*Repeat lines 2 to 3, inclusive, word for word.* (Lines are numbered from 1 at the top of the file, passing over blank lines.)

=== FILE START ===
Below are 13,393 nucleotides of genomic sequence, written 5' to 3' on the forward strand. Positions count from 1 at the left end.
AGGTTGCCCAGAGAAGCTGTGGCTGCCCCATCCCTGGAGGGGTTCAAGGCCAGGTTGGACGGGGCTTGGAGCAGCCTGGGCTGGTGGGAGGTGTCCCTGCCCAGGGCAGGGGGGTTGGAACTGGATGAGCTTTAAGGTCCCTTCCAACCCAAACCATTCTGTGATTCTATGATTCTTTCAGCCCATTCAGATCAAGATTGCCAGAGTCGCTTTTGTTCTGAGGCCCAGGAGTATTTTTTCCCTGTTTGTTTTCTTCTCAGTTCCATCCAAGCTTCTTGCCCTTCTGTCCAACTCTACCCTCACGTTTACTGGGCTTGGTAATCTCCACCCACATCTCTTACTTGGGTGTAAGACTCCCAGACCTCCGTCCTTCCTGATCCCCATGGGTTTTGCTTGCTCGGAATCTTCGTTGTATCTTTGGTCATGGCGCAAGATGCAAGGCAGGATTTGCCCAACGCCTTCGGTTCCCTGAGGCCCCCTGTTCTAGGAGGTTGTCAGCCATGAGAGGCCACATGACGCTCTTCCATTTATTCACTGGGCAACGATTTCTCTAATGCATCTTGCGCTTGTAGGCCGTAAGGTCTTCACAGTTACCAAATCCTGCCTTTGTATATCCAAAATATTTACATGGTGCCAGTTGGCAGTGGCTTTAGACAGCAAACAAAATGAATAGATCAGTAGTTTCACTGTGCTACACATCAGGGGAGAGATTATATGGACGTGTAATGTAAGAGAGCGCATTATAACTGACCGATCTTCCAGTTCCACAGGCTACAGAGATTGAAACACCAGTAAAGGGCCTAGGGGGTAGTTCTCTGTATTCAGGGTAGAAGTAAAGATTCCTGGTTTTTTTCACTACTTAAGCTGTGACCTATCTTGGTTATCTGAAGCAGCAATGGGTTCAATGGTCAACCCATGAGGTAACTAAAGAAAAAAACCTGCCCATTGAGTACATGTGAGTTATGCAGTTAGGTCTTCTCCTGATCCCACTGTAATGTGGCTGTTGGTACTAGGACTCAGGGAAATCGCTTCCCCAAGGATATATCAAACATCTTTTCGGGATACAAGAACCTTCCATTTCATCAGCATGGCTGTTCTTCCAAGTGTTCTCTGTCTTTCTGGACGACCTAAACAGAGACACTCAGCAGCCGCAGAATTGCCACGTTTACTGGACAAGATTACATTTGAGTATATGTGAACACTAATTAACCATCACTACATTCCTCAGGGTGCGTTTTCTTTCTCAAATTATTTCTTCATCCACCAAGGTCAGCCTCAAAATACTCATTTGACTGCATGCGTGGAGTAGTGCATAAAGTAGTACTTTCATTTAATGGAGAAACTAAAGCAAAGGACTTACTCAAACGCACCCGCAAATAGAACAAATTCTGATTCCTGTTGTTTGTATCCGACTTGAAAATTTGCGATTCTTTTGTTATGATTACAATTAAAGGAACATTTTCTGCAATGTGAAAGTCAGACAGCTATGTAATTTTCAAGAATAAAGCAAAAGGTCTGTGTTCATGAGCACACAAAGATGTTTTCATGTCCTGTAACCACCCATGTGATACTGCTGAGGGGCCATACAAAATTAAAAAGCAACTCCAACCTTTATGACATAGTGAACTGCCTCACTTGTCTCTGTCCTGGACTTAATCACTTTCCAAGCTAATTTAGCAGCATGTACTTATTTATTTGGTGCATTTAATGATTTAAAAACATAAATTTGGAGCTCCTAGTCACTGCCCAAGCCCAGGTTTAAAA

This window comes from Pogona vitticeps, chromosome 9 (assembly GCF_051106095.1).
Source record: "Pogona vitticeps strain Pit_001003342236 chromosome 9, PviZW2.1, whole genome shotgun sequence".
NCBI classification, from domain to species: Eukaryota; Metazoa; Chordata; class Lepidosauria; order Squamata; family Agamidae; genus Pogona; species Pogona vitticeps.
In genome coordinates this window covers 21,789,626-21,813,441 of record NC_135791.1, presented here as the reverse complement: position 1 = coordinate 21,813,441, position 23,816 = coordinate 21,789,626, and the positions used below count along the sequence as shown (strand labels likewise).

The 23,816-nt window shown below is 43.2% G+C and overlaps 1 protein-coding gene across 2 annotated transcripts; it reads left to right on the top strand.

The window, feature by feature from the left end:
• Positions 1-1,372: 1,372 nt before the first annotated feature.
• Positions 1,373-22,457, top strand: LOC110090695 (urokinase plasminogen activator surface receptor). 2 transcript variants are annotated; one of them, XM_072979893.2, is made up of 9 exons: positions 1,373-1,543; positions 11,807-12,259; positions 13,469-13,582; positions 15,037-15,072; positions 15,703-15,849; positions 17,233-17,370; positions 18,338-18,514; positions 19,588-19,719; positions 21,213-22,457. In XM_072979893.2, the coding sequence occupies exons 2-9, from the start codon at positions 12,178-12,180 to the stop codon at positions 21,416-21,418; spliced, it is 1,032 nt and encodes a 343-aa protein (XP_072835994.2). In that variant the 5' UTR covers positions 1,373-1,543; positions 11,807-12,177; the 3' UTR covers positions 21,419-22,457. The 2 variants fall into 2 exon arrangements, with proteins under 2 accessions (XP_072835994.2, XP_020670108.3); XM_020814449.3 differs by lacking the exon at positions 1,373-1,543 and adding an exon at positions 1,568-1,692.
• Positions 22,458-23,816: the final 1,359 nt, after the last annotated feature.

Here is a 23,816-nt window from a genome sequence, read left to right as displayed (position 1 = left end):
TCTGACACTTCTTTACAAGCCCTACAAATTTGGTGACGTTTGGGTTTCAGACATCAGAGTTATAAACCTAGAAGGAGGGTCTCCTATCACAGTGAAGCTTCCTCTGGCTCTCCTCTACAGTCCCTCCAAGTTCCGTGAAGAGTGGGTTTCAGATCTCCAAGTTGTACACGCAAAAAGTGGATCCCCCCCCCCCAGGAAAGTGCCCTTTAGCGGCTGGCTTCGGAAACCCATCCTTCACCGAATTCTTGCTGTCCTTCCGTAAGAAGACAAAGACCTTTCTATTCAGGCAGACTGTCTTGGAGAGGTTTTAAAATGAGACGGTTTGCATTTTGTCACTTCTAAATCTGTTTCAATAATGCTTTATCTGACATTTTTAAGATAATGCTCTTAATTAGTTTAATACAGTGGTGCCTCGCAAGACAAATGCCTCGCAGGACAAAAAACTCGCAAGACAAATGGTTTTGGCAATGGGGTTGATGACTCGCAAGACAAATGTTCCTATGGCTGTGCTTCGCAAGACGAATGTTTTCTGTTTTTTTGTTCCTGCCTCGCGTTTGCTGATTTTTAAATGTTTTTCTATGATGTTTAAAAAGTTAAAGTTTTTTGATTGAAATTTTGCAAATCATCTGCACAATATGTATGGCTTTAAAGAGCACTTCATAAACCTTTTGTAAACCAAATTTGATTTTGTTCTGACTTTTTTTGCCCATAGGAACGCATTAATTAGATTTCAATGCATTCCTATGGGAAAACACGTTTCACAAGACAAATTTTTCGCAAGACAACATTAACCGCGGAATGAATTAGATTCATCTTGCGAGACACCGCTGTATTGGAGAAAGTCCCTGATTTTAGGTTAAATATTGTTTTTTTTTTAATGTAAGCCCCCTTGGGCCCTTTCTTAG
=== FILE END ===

AGGTTGCCCAGAGAAGCTGTGGCTGCCCCATCCCTGGAGGGGTTCAAGGCCAGGTTGGACGGGGCTTGGAGCAGCCTGGGCTGGTGGGAGGTGTCCCTGCCCAGGGCAGGGGGGTTGGAACTGGATGAGCTTTAAGGTCCCTTCCAACCCAAACCATTCTGTGATTCTATGATTCTTTCAGCCCATTCAGATCAAGATTGCCAGAGTCGCTTTTGTTCTGAGGCCCAGGAGTATTTTTTCCCTGTTTGTTTTCTTCTCAGTTCCATCCAAGCTTCTTGCCCTTCTGTCCAACTCTACCCTCACGTTTACTGGGCTTGGTAATCTCCACCCACATCTCTTACTTGGGTGTAAGACTCCCAGACCTCCGTCCTTCCTGATCCCCATGGGTTTTGCTTGCTCGGAATCTTCGTTGTATCTTTGGTCATGGCGCAAGATGCAAGGCAGGATTTGCCCAACGCCTTCGGTTCCCTGAGGCCCCCTGTTCTAGGAGGTTGTCAGCCATGAGAGGCCACATGACGCTCTTCCATTTATTCACTGGGCAACGATTTCTCTAATGCATCTTGCGCTTGTAGGCCGTAAGGTCTTCACAGTTACCAAATCCTGCCTTTGTATATCCAAAATATTTACATGGTGCCAGTTGGCAGTGGCTTTAGACAGCAAACAAAATGAATAGATCAGTAGTTTCACTGTGCTACACATCAGGGGAGAGATTATATGGACGTGTAATGTAAGAGAGCGCATTATAACTGACCGATCTTCCAGTTCCACAGGCTACAGAGATTGAAACACCAGTAAAGGGCCTAGGGGGTAGTTCTCTGTATTCAGGGTAGAAGTAAAGATTCCTGGTTTTTTTCACTACTTAAGCTGTGACCTATCTTGGTTATCTGAAGCAGCAATGGGTTCAATGGTCAACCCATGAGGTAACTAAAGAAAAAAACCTGCCCATTGAGTACATGTGAGTTATGCAGTTAGGTCTTCTCCTGATCCCACTGTAATGTGGCTGTTGGTACTAGGACTCAGGGAAATCGCTTCCCCAAGGATATATCAAACATCTTTTCGGGATACAAGAACCTTCCATTTCATCAGCATGGCTGTTCTTCCAAGTGTTCTCTGTCTTTCTGGACGACCTAAACAGAGACACTCAGCAGCCGCAGAATTGCCACGTTTACTGGACAAGATTACATTTGAGTATATGTGAACACTAATTAACCATCACTACATTCCTCAGGGTGCGTTTTCTTTCTCAAATTATTTCTTCATCCACCAAGGTCAGCCTCAAAATACTCATTTGACTGCATGCGTGGAGTAGTGCATAAAGTAGTACTTTCATTTAATGGAGAAACTAAAGCAAAGGACTTACTCAAACGCACCCGCAAATAGAACAAATTCTGATTCCTGTTGTTTGTATCCGACTTGAAAATTTGCGATTCTTTTGTTATGATTACAATTAAAGGAACATTTTCTGCAATGTGAAAGTCAGACAGCTATGTAATTTTCAAGAATAAAGCAAAAGGTCTGTGTTCATGAGCACACAAAGATGTTTTCATGTCCTGTAACCACCCATGTGATACTGCTGAGGGGCCATACAAAATTAAAAAGCAACTCCAACCTTTATGACATAGTGAACTGCCTCACTTGTCTCTGTCCTGGACTTAATCACTTTCCAAGCTAATTTAGCAGCATGTACTTATTTATTTGGTGCATTTAATGATTTAAAAACATAAATTTGGAGCTCCTAGTCACTGCCCAAGCCCAGGTTTAAAA

This window comes from Pogona vitticeps, chromosome 9 (assembly GCF_051106095.1).